# A Star in R

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``````a_star <- function(graph, heuristic, start, goal) {
#' Finds the shortest distance between two nodes using the A-star (A*) algorithm
#' @param graph an adjacency-matrix-representation of the graph where (x,y) is the weight of the edge or 0 if there is no edge.
#' @param heuristic an estimation of distance from node x to y that is guaranteed to be lower than the actual distance. E.g. straight-line distance
#' @param start the node to start from.
#' @param goal the node we're searching for
#' @return The shortest distance to the goal node. Can be easily modified to return the path.

# This contains the distances from the start node to all other nodes, initialized with a distance of "Infinity"
distances = rep(Inf, nrow(graph))

# The distance from the start node to itself is of course 0
distances[start] = 0

# This contains the priorities with which to visit the nodes, calculated using the heuristic.
priorities = rep(Inf, nrow(graph))

# start node has a priority equal to straight line distance to goal. It will be the first to be expanded.
priorities[start] = heuristic[start,goal]

# This contains whether a node was already visited
visited = rep(FALSE, nrow(graph))

# While there are nodes left to visit...
repeat {
# ... find the node with the currently lowest priority...
lowest_priority = Inf
lowest_priority_index = -1
for(i in seq_along(priorities)) {
# ... by going through all nodes that haven't been visited yet
if(priorities[i] < lowest_priority && !visited[i]){
lowest_priority = priorities[i]
lowest_priority_index = i
}
}
if (lowest_priority_index == -1){
# There was no node not yet visited --> Node not found
return (-1)
} else if (lowest_priority_index == goal){
# Goal node found
print("Goal node found!")
return(distances[lowest_priority_index])
}
cat("Visiting node ", lowest_priority_index, " with currently lowest priority of ", lowest_priority)

# ...then, for all neighboring nodes that haven't been visited yet....
for(i in seq_along(graph[lowest_priority_index,])) {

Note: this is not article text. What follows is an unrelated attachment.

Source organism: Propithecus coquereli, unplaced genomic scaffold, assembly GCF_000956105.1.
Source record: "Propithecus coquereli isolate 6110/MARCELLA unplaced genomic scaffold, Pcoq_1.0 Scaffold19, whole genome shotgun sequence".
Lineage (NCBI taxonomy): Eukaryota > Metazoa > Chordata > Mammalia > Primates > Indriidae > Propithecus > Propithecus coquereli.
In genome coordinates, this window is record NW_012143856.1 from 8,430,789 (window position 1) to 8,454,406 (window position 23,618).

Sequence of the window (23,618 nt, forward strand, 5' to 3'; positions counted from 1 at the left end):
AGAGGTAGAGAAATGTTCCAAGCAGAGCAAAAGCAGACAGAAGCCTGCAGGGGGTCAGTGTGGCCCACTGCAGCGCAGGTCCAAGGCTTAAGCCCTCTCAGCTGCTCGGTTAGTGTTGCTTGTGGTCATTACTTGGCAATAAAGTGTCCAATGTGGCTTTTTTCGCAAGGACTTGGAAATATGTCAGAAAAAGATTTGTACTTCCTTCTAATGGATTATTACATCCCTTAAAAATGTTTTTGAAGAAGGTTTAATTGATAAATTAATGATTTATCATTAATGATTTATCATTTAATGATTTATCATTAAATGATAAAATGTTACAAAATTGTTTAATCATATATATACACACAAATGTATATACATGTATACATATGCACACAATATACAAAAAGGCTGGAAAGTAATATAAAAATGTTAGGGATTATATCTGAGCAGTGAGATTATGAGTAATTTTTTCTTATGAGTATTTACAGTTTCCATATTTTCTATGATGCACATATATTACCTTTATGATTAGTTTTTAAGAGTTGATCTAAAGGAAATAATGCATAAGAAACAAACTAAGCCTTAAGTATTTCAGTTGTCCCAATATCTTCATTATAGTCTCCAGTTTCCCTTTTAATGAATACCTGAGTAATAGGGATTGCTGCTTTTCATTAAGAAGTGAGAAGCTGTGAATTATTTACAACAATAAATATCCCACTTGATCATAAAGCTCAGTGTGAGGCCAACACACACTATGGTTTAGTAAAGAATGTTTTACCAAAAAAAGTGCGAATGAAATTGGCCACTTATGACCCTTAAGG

if(graph[lowest_priority_index,i] != 0 && !visited[i]){
# ...if the path over this edge is shorter...
if(distances[lowest_priority_index] + graph[lowest_priority_index,i] < distances[i]){
# ...save this path as new shortest path
distances[i] = distances[lowest_priority_index] + graph[lowest_priority_index,i]
# ...and set the priority with which we should continue with this node
priorities[i] = distances[i] + heuristic[i,goal]
cat("Updating distance of node ", i, " to ", distances[i], " and priority to ", priorities[i], "\n")
}
# Lastly, note that we are finished with this node.
visited[lowest_priority_index] = TRUE
cat("Visited nodes: ", visited, "\n")
cat("Currently lowest distances: ", distances, "\n")
}
}
}
}
``````

# A Star Algorithm

The A star (A*) algorithm is an algorithm used to solve the shortest path problem in a graph. This means that given a number of nodes and the edges between them as well as the “length” of the edges (referred to as “weight”) and a heuristic (more on that later), the A* algorithm finds the shortest path from the specified start node to all other nodes. Nodes are sometimes referred to as vertices (plural of vertex) - here, we’ll call them nodes.

## Description of the Algorithm

The basic principle behind the A star (A*) algorithm is to iteratively look at the node with the currently smallest priority (which is the shortest distance from the start plus the heuristic to the goal) and update all not yet visited neighbors if the path to it via the current node is shorter. This is very similar to the Dijkstra algorithm, with the difference being that the lowest priority node is visited next, rather than the shortest distance node. In essence, Dijkstra uses the distance as the priority, whereas A* uses the distance plus the heuristic.

Why does adding the heuristic make sense? Without it, the algorithm has no idea if its going in the right direction. When manually searching for the shortest path in this example, you probably prioritised paths going to the right over paths going up or down. This is because the goal node is to the right of the start node, so going right is at least generally the correct direction. The heuristic gives the algorithm this spatial information.